The hands don’t work like they used to, or like they should, but that doesn’t stop him from picking up the Sun Sentinel from the glass top table every morning and going straight to the sports section. Ira Winderman is his favorite writer. He calls him “My friend Ira” and reads every one of his stories. At night he watches the Heat play, usually on the small TV in the dining room of his second floor condo in Century Village, an aptly named retirement community in South Florida. During the day he tries to watch as much ESPN as he can. He loves Mike and Mike, thinks Stephen A. Smith is brilliant and finds Skip Bayless highly irritating. “I think he’s an actor,” he says. It took him about two viewings of First Take to figure this out.
Smart man, my Popi, 94 years old and still sharper than the majority of ESPN’s audience.
It all started around six years ago. I’m not exactly sure how or why. My suspicion is that his fandom originally arose out of a desire to connect with me and my younger brother. At least that’s what I’ve always thought—that basketball provided him with a way to bond with us. I also assumed that the games served as a good distraction, given that the majority of his time and energy is now spent trying to complete mundane tasks—going to the bathroom, getting out of bed, traveling from room to room—that in his old age have become arduous.
I’ve asked my mom, Popi’s youngest child, what she thinks about her father’s obsession with the Miami Heat. She mostly agrees with me but also says I’m leaving something out: that Popi’s newfound fandom has been a reaction to his deteriorating physical state. That since he could no longer play any tennis—a sport that he loves and played into his eighties—he needed something else to do with his free time.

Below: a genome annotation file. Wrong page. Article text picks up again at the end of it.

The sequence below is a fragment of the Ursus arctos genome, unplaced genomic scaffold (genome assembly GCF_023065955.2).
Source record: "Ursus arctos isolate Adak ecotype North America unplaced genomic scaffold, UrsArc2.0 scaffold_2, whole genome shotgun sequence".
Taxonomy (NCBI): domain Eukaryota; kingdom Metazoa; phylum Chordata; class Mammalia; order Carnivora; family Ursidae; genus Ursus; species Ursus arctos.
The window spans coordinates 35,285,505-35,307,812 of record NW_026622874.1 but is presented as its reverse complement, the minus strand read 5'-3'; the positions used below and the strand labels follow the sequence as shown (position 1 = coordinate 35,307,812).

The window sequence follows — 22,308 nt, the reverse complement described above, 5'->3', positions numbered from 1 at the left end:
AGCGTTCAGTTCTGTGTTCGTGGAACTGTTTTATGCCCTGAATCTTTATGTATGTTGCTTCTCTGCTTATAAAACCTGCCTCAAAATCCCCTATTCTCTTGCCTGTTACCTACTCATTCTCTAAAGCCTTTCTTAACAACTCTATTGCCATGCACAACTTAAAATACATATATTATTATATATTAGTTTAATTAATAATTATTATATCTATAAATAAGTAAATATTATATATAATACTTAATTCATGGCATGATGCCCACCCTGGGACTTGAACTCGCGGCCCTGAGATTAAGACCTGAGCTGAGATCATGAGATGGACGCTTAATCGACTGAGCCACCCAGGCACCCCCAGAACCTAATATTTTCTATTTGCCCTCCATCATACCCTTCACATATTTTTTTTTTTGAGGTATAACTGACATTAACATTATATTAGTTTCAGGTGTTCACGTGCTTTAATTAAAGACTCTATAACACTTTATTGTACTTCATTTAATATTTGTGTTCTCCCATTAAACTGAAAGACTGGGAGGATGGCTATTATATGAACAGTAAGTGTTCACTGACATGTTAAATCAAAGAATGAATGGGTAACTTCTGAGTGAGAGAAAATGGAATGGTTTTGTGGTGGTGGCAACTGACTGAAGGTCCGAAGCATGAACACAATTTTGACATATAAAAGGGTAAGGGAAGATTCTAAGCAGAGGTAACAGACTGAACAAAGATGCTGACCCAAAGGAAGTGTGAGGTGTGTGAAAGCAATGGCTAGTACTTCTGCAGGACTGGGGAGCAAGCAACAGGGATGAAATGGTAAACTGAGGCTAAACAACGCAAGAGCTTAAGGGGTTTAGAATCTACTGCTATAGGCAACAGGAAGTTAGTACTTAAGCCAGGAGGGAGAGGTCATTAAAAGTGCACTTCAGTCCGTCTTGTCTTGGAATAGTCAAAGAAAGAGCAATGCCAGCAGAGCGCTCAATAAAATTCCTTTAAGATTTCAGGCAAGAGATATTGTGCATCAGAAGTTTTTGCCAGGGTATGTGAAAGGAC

Whatever the reasons, today Popi is a man completely infatuated with the Miami Heat and the NBA. He loves LeBron James and thinks Pat Riley is as brilliant and majestic an executive there ever was. And of course there’s Micky Arison, the team’s Israeli owner who, in Popi’s eyes, can do no wrong.
“It keeps me going,” Popi likes to say of his fandom, and for that, and so much more, I have Pat, Mickey, LeBron and the rest of the Heat to thank.
* * *
July 9, 2010. When I call Popi I can hear the ecstasy in his voice. With him you can always tell what kind of mood he’s in the second he says “hello” and today he sounds ebullient. It’s as happy as I can remember hearing him in a while. Last night was “The Decision” and now seemingly 99 percent of the country despise LeBron James. Not South Florida, though, to whom LeBron has instantaneously become a hero—and one who can do no wrong.
“Let me ask you,” Popi says, “Wouldn’t you rather play with your friends and for guys like Pat and Mickey, and not that schmuck in Cleveland?” Popi is referencing the rage-filled comic sans E-mail that Cleveland Cavaliers owner Dan Gilbert sent out last night following LeBron’s announcement that he would be leaving Cleveland’s bitter cold for South Beach’s sand and sun. In it Gilbert vowed that the Cavs would win a Championship before “the self-titled former King.” Popi writes this screed off as angry drivel, the senseless words of a scorned lover.
A few months later the season begins and Gilbert, for a brief moment, looks prophetic. The star-laden Heat loses eight of its first 17 games. Popi, like the rest of the basketball world, is perplexed. “I think they need a psychologist,” he says when I speak to him early in the season. It’s a sentiment he repeats often that year. “It makes no sense that these guys can play one way one night and another way a different night.”
Eventually Miami figures things out. The Heat goes on to win 58 games that season and makes it all the way to the Finals, though Popi thinks the team was a bit lucky because “that guy Rondo on the Celtics got hurt. Boy is he something.”